… an expansive sonic architecture, balancing exquisite composition with space for improvisation…
Released: April 14, 2023
Engineers By: Edoardo Fracassi
Artwork By: Jon Wozencroft
Out of all of the negative and adverse comes something positive and desired – a record of expansive pseudo-orchestral movements wrapped in electronic microsound and glitch. The negative bit here is the onset of the pandemic, during which many of the musicians found themselves in isolation. And the positive, of course, is the newly found ways of collaborating together and creating something beautiful along the way. Such is the case for this “lockdown record”, where OZMOTIC and Fennesz found themselves to be a distance apart, exchanging ideas over a period of time that became this aural conversation on the perception of time. Working remotely on these ideas, the trio proceeded “to focus our attention on those periods of life in which time tends to dilate, to lose its boundaries, dedicating ourselves to the project without the fear of resting on indefinite moments of stasis – trying to take the time of creation as an ally, making the most significant ideas ‘sprout’, distilling emotions and crystallising them slowly.” Conceptually, that’s all fine and well, but what about the music? What has been bourne out of this effort, and what’s here to love?
Over the course of just four long-playing pieces, spanning a total of thirty-five minutes and change, Austrian composer Christian Fennesz and Italian multidisciplinary duo OZMOTIC, weave a textural blanket of symphonic progressions pierced by high-pitched micro tones, deep rolling bass, and sprawling guitars. The album immediately reminds me of the sonic palette explored by the late Ryuichi Sakamoto and Alva Noto, except where the distant piano drops are replaced by amplified strings and the surgically pristine clicks are modelled by synthesized chirps. Soft frequencies and distorted sounds are joined in a union of gorgeous and raw, atmospheric and noisy, reverbed and cut, and this cohesive cacophony of all-encompassing onslaught creates an exquisite space in which one simply rests. These post-classical movements are constructed with “chordal waves, and melodies inlaid with counterpoints with broad architectures and sinuous movements“, disregarding all tempos like one single breath. The result can be an overwhelming kaleidoscopic experiment, but it can also be truly musical, and that’s what I truly enjoy.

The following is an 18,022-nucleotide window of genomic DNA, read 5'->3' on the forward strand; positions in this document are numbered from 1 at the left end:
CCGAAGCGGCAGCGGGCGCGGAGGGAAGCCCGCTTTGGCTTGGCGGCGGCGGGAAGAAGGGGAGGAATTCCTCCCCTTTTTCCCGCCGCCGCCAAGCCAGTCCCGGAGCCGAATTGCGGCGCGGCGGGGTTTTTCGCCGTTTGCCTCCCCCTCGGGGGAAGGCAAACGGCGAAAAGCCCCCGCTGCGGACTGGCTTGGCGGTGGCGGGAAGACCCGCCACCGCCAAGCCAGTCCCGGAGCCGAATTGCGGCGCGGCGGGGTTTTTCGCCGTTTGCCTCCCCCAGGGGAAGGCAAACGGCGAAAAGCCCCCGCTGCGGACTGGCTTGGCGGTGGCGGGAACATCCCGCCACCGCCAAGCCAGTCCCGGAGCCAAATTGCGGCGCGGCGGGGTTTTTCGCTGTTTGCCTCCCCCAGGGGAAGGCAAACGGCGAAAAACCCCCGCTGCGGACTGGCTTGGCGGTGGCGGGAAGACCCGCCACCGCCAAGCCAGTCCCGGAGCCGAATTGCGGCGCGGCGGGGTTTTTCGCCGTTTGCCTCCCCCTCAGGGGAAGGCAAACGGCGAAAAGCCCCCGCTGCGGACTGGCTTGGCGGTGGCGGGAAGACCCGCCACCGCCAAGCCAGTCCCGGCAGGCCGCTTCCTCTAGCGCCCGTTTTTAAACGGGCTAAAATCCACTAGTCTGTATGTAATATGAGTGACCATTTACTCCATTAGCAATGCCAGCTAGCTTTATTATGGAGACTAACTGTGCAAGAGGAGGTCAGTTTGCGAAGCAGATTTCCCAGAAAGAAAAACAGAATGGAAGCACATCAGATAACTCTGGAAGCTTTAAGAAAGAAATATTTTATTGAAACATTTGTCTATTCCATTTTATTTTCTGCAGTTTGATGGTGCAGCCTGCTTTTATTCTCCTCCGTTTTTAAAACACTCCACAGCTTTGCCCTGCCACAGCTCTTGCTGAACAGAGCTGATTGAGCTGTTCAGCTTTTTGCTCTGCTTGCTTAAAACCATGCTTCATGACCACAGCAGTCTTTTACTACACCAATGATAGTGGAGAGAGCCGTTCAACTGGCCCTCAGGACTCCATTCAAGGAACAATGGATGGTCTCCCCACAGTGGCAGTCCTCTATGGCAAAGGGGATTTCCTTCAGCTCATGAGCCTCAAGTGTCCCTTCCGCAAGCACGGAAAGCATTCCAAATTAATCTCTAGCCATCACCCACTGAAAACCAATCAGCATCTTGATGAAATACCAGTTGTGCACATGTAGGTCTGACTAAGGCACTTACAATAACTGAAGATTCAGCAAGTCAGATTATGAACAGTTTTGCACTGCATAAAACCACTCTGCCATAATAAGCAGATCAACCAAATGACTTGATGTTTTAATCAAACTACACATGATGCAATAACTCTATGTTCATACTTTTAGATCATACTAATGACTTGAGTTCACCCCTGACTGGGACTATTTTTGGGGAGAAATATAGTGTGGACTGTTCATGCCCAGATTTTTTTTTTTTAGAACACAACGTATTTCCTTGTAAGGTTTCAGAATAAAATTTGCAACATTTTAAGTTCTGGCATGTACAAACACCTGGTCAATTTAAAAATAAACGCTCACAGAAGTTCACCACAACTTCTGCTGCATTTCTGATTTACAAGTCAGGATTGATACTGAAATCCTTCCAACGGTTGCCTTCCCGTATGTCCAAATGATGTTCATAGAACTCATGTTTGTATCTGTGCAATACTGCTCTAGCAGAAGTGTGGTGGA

The music of ‘Senzatempo’ moves in balance between composition and improvisation. It is a symphonic work for an imaginary orchestra in which melodies, counterpoints, dynamics and sonorities define a structural breadth reminiscent of classical music.
This is not the first collaboration of this trio. In 2015, they released AirEffect on Folk Wisdom. A year later, Fennesz appeared on Ozmotic’s Liquid Times. Meanwhile, Fennesz last put out Agora in 2019 on Touch, which has subsequently won my praise as one of the best albums in Music For Sonic Installations In The Cavern Of Your Skull, which he followed up with two live recordings, one Live At The Jazz Cafe (Touch, 2019) and the other Live At Empty Bottle, Chicago (2020, self-released). So yes, one can almost say that this is the first record from Fennesz in the last four years. This album came out on April 14th, and, unfortunately, as of this writing, the vinyl copies are already all sold out. But digital, of course, is still available, and arguably, it is just as good. I highly recommend this album, and I’m sure I’ll see it appearing on these pages again, celebrating the best music of this year.